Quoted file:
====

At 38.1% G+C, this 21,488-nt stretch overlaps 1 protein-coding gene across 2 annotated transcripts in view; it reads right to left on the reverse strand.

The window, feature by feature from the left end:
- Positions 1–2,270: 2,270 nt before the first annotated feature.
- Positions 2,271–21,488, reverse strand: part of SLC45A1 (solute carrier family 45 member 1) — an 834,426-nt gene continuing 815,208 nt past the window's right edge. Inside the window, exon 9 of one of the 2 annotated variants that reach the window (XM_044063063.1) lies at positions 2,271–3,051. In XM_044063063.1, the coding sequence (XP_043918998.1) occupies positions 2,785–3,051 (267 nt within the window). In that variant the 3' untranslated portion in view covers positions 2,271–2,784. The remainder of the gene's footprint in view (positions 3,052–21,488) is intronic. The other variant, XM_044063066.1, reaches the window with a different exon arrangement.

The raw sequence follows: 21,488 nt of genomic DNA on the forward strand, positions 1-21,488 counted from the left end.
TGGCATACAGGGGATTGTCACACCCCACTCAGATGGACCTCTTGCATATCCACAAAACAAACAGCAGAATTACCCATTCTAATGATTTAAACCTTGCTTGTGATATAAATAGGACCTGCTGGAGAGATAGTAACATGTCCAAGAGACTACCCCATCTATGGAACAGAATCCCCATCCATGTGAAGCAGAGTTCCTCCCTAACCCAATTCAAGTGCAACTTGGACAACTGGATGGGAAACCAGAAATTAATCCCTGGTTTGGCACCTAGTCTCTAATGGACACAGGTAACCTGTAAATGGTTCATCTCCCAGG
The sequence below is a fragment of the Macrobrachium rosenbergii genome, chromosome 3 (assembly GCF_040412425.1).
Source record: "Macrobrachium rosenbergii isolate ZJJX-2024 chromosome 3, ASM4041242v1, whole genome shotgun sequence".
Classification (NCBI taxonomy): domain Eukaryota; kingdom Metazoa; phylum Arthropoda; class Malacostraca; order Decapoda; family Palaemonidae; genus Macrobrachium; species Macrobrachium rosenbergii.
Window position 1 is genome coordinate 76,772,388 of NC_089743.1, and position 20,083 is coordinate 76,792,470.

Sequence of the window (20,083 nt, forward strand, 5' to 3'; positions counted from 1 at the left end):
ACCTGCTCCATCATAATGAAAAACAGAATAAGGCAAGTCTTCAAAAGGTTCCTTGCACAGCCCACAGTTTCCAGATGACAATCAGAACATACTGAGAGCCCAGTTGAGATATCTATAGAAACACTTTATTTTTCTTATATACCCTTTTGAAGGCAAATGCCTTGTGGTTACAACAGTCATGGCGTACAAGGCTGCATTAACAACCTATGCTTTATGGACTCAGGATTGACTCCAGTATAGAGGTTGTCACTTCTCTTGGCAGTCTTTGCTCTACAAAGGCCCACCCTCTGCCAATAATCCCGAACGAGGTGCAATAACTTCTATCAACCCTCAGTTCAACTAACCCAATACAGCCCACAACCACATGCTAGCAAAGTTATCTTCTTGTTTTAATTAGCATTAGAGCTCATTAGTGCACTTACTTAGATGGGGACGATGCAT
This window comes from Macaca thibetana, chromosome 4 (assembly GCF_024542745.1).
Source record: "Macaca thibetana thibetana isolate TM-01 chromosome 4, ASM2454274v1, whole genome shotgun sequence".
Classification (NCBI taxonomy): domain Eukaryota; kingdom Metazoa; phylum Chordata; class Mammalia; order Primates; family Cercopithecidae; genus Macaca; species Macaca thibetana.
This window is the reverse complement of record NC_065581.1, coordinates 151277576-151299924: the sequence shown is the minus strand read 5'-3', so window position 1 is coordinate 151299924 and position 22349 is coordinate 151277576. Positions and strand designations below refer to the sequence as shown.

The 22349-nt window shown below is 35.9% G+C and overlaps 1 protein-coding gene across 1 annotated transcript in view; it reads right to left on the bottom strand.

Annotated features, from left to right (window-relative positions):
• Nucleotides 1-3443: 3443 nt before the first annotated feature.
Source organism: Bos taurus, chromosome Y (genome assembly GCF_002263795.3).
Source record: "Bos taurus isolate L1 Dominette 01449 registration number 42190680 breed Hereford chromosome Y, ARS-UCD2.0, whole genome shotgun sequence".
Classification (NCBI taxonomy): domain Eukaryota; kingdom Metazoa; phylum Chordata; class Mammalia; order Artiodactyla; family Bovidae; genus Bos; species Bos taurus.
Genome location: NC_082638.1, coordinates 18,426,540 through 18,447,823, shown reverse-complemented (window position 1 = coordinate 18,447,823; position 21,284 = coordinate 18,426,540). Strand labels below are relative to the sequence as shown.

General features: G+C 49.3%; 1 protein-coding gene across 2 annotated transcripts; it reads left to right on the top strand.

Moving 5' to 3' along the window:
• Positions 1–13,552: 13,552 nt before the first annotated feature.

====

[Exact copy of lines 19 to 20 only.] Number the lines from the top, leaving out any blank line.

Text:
• Nucleotides 1-3443: 3443 nt before the first annotated feature.
Source organism: Bos taurus, chromosome Y (genome assembly GCF_002263795.3).